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What Rights Do I Have As A Shareholder In A Private Company?

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  • Posted on: May 7 2018

A shareholder is a part owner of a company. While many people understand this very basic concept in business matters, they may not realize what kinds of rights and responsibilities come along with being a shareholder.

Shareholders in private companies generally have the same rights as they would in a public company, but they may be enforced differently. A New York business lawyer can help you understand the difference and even assert your rights should you feel that you are being treated unfairly as a part owner of a private company.

Your Rights in a Publicly Traded Company

Your rights will be affected based on whether you own stock in a public or private company. A public company is traded on a public exchange, such as the New York Stock Exchange. When you are a shareholder, you are also called a “stockholder.” As a stockholder, you are often one of the hundreds, if not thousands, of part owners.

Your major role as a stockholder is to provide funds to the company through your purchase of stock. While you can participate in the governance of the company, most public investors choose not to be involved.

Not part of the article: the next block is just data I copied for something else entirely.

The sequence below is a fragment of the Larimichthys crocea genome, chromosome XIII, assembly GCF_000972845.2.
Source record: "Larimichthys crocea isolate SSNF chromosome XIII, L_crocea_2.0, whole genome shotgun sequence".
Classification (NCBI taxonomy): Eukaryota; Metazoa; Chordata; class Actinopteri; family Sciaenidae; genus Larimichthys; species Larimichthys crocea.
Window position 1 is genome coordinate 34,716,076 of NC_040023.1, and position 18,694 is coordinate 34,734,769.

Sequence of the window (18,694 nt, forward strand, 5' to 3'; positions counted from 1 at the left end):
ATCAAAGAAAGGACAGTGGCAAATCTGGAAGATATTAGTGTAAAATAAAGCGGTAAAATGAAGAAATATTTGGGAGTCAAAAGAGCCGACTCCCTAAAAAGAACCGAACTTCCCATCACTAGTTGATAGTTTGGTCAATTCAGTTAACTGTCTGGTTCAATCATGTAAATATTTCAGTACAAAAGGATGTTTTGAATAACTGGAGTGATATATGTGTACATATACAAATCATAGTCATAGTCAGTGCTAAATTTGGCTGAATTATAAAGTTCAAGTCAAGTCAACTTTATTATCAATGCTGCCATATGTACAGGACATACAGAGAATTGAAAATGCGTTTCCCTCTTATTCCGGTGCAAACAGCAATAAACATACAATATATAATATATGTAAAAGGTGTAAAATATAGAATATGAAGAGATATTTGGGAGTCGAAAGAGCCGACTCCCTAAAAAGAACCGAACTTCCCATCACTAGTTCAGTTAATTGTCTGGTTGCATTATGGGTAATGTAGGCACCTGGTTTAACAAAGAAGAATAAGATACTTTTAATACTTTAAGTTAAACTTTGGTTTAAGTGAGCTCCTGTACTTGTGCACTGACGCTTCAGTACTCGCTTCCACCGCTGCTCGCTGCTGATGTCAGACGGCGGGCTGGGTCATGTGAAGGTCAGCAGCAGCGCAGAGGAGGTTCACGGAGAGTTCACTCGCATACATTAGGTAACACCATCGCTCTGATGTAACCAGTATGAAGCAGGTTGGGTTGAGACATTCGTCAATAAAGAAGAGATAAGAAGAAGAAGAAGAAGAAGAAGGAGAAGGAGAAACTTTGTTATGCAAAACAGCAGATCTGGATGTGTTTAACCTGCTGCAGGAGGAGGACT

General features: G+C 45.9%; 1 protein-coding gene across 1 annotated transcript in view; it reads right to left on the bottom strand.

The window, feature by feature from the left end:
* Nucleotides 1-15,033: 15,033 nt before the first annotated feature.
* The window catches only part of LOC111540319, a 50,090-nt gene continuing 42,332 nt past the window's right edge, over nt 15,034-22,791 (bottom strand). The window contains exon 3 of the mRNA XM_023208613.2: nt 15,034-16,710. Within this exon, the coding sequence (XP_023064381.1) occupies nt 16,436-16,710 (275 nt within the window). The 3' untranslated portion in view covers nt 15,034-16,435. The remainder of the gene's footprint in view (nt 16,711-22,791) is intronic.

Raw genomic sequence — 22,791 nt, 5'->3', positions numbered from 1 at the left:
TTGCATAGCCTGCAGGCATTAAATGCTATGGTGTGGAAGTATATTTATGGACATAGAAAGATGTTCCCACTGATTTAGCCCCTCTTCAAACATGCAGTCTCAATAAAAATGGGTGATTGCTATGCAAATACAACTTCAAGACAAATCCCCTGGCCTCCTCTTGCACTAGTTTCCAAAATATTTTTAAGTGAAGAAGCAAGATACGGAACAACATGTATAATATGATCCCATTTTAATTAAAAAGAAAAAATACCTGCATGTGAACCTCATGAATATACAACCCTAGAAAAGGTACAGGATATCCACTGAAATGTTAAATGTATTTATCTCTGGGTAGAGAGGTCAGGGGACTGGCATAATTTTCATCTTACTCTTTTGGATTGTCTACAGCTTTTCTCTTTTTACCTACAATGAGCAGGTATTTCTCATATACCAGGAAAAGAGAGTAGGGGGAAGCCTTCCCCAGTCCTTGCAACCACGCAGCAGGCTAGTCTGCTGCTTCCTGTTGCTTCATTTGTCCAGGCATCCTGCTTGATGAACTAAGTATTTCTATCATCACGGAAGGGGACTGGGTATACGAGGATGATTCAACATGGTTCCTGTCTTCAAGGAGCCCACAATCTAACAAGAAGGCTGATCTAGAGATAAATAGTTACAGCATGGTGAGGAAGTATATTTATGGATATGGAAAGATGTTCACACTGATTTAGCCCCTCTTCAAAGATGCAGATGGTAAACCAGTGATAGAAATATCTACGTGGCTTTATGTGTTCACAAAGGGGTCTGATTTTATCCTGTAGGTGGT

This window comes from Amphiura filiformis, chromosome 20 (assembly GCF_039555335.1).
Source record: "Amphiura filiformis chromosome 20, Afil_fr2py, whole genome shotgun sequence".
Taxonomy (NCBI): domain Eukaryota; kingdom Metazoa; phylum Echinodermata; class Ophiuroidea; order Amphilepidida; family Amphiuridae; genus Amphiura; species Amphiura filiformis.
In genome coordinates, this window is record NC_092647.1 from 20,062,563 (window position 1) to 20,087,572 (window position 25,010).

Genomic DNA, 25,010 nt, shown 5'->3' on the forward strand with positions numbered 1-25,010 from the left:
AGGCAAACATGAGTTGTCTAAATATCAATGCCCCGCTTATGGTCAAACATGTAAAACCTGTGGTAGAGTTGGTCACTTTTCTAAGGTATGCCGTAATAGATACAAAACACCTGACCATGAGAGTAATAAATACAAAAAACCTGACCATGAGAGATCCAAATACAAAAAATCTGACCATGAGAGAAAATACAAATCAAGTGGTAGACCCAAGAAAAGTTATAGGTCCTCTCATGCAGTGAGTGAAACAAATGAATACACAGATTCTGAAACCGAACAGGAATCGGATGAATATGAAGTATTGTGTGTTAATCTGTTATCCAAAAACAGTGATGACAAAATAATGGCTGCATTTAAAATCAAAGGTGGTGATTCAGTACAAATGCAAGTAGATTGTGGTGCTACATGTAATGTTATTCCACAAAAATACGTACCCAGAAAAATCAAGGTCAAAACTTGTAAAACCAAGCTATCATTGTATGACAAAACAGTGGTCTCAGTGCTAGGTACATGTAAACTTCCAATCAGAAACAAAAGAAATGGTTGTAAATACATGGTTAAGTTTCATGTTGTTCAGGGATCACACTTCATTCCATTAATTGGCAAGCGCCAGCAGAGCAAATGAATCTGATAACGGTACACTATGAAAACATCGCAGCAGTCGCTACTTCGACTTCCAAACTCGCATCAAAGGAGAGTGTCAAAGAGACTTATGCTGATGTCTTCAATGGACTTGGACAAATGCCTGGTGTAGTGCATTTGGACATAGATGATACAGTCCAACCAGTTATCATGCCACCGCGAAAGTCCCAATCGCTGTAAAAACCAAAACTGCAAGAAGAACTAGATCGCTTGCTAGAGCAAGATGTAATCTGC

Nonetheless, as a shareholder in a publicly traded company, you can:

  • Share in the profits of the company based on your percentage of ownership (in the form of dividends or other distributions)
  • Participate in shareholder meetings
  • Purchase more shares or sell your shares
  • Vote in annual or general meetings
  • Sue for wrongful acts of the board of directors or another managing body

Shareholders in a publicly traded company may not have much of a voice because their percentage of ownership in the company is relatively small.

Shareholders’ Rights in Private Companies

A shareholder in a private company often has much more control than those who own a portion of a publicly traded company. Private companies are more likely to be considered family companies or closely held businesses. They have far fewer shareholders or investors, but those shareholders are much more likely to assert their rights as a shareholder.

To attract investors, private companies will often give shareholders more control or involvement in the company. Shareholders will often play a significant role in the management of the company.

Shareholders in private companies have three major rights:

  1. Access to information
  2. Voting rights
  3. Rights related to attending and participating in meetings

While these rights are similar to publicly traded companies, they are different for one significant reason: there are usually far may be fewer voices at the meetings. That means that each opinion or view is heard louder compared to publicly traded companies.

Asserting Your Rights as a Shareholder

In some situations, your shareholder rights may be disregarded in a private company. Depriving you of access to information is one of the most common complaints. If you feel that you are being mistreated as a shareholder, you may have legal options.  Schedule a consult with the experienced attorneys at Freiberger Haber LLP to discuss your business issues today.

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